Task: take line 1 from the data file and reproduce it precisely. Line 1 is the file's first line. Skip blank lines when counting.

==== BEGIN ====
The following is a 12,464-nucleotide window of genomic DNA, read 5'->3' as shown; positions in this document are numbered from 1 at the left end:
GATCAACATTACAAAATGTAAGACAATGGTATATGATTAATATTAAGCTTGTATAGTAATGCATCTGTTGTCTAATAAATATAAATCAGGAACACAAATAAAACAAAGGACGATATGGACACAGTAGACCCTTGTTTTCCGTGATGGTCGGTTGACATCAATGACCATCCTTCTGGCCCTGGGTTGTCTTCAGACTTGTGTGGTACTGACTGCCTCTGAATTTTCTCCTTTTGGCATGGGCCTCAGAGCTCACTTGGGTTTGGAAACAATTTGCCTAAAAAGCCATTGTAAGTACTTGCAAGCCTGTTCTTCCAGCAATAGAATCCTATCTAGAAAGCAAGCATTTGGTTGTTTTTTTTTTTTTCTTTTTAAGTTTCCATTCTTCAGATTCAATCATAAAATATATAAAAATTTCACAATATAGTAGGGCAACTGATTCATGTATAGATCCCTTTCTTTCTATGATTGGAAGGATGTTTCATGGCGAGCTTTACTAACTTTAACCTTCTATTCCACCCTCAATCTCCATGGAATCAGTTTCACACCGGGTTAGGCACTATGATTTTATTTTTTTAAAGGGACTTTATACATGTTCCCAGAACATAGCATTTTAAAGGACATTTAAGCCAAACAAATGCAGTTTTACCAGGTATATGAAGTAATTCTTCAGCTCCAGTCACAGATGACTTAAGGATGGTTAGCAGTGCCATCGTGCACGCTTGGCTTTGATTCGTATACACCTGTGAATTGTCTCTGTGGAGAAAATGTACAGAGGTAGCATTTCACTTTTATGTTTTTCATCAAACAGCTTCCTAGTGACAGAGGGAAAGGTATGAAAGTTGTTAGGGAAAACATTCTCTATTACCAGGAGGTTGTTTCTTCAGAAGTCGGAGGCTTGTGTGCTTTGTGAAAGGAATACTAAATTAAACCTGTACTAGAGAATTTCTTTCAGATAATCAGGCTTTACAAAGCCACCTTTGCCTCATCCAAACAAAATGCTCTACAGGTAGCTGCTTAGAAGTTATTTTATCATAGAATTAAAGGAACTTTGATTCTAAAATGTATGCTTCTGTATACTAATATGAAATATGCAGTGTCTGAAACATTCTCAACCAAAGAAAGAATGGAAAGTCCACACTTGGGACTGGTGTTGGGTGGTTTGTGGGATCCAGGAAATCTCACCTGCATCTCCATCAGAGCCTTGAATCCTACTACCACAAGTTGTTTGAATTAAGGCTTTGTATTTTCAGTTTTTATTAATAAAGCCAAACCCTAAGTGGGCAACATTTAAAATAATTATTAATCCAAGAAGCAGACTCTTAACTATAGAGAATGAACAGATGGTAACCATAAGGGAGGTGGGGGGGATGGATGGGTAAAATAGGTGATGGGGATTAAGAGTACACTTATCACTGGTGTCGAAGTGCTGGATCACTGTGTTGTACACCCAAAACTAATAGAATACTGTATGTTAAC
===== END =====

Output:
The following is a 12,464-nucleotide window of genomic DNA, read 5'->3' as shown; positions in this document are numbered from 1 at the left end: